Former Canadian union leader Bob White dies

Bob White, the Canadian labour leader who led the Canadian Auto Workers union's split from its American counterpart and later became that union's founding president and the president of the Canadian Labour Congress, has died at age 81.

White led Canadian Auto Workers and the Canadian Labour Congress

Canadian union and labour leader Bob White left school at 15 to start working in a factory. (Canadian Labour Congress)

Bob White, the Canadian labour leader who led the Canadian Auto Workers union's split from its American counterpart and later became that union's founding president and the president of the Canadian Labour Congress, has died at age 81.

White died in Kincardine, Ont., on Sunday, according to his family.

White was "a wonderful father" who was always patient, supportive, and proud of his children, his youngest child Robyn White told CBC News.

White left school when he was 15 years old to start working in the same factory as his father, said his daughter, and got involved with the union even though his father warned him not to.

"And very shortly after, he went to a union meeting, and was elected shop steward, and that was that," she said.

"It spoke to him … there was just this invigorating passion, this cause, this fight there, and he was hooked."

Despite leaving school at a young age, White's daughter said he was "a voracious reader" who was highly motivated to learn throughout his career. Inspired by his wife, Marilyne, White also developed a passion for women's rights, and later focused on child labour issues.

Bob White, seen here on CBC's The Journal in 1984, led the Canadian split from the U.S.-based United Auto Workers union to form the Canadian Auto Workers. (CBC)

Throughout his career, Robyn White said her father always took the time to connect with rank-and-file union members.

"He just had this passion for justice, and this fight, and this wanting to really help working people — but people from all over the world," she said.

Robyn White also said her father also cared about ensuring opportunities for the younger generation.

"He made the decision to step down from the CLC even when he could have run for another term, because he felt it was so important to make room."

'He led from the front'

Buzz Hargrove, who served as White's executive assistant when he was the Canadian director of the United Auto Workers and later succeeded White as CAW president, described White as a true leader.

"He was not someone that led from the back — he led from the front," Hargrove told CBC News. "[He] had a lot of courage, had a lot of ideas, had a lot of energy, had a great sense of humour, and a great commitment to the activist leadership and membership of the Canadian Auto Workers union."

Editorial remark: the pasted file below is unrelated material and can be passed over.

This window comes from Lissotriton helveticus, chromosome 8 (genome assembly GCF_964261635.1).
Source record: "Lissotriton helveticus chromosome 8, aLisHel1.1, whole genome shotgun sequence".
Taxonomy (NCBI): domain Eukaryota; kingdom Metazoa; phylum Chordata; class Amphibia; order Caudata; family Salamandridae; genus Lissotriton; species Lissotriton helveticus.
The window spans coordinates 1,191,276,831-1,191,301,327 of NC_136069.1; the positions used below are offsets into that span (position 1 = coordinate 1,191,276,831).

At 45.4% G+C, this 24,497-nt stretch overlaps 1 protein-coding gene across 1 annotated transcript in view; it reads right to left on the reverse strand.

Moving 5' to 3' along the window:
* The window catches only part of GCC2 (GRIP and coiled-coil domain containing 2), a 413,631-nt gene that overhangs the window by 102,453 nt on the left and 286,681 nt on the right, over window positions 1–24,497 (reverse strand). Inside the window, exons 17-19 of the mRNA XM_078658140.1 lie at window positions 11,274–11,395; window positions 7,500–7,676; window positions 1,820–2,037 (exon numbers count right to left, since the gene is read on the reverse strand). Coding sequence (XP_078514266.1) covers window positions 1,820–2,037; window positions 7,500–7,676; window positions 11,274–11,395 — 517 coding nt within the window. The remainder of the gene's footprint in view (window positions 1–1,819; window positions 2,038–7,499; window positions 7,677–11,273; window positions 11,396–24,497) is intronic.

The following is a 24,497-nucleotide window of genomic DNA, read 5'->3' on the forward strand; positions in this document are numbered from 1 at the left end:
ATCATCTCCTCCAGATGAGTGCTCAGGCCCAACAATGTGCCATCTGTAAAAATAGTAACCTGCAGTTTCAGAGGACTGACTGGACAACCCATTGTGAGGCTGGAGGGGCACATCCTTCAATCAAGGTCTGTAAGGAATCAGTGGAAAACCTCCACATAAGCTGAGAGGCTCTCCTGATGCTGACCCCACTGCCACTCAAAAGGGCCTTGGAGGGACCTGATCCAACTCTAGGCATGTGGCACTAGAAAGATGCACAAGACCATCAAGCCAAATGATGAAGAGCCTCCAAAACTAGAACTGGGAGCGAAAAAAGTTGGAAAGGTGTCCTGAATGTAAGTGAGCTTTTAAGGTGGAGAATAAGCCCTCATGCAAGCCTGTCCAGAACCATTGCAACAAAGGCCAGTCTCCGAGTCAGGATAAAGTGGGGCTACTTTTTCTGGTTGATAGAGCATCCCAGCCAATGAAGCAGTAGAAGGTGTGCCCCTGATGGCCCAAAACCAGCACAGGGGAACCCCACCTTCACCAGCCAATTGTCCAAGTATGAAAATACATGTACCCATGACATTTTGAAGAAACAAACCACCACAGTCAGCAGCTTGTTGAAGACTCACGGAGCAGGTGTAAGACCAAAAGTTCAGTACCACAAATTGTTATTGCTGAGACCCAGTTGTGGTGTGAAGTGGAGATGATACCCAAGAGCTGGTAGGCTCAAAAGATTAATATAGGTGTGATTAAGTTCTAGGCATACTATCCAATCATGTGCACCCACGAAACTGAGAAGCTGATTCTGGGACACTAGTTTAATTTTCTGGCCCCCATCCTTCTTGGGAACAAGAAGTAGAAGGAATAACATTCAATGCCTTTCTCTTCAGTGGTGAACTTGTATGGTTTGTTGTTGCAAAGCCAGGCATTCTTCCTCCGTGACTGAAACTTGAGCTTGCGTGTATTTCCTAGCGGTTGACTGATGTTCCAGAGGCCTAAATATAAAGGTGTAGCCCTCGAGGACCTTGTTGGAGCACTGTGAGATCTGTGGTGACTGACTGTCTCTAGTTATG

Bob White, left, was the founding president of the Canadian Auto Workers Union. He was later succeeded by Buzz Hargrove, right. (John Felstead/Canadian Press)

Hargrove credits White with opening up the union to women, immigrants, and people of colour.

"He wanted a Canada that was open to everyone," he said.

The president of Unifor, the union that now encompasses the CAW, said White leaves a lasting legacy for Canadian labour.

​"Bob was a true maverick in the Canadian labour movement. He will be deeply missed and I extend my condolences to his family on behalf of all of Unifor," said Jerry Dias in a statement. "The CAW was born as a result of his determination and leadership. It is thanks to Bob that we have grown into the strong national union that we are today." 

"Bob White's legacy is a stronger and more equitable Canada, and a labour movement that stands up for Canadian workers," said Dias. 

White was born in Ballymoney, Northern Ireland in 1935 and came to Canada in 1949 with his family, settling in Woodstock, Ont. He began working in a wood-working plant at the age of 15, and joined the United Auto Workers union in 1951. He became president of UAW Local 636 in 1959, and was later appointed an international representative for the union.
White, centre, was an influential voice in the Canadian labour movement. He joined the Canadian Union of Postal Workers in a 1997 protest on Parliament Hill. (Tom Hanson/Canadian Press)

In December 1984, with White at the helm, Canadian UAW members split from their U.S.-based parent union and formed the CAW. That split, and White's efforts to secure a better contract for his Canadian union members, were chronicled in the 1985 National Film Board documentary Final Offer. White was elected president of CAW in 1985, and re-elected in 1988 and 1991.

In 1992, White was elected president of the the trade union umbrella group the Canadian Labour Congress. He was re-elected for two subsequent terms before retiring in 1999. He was also the first Canadian president of the OECD's trade union advisory committee.

White became an Officer of the Order of Canada in 1990. He was granted honorary doctor of laws degrees from York University, the University of Toronto, the University of Windsor, and the University of Western Ontario, all in Ontario, and St. Francis Xavier University in Antigonish, N.S.

White is survived by his wife, Marilyne, children Todd, Shawn and Robyn, his sister Rachel and three grandchildren.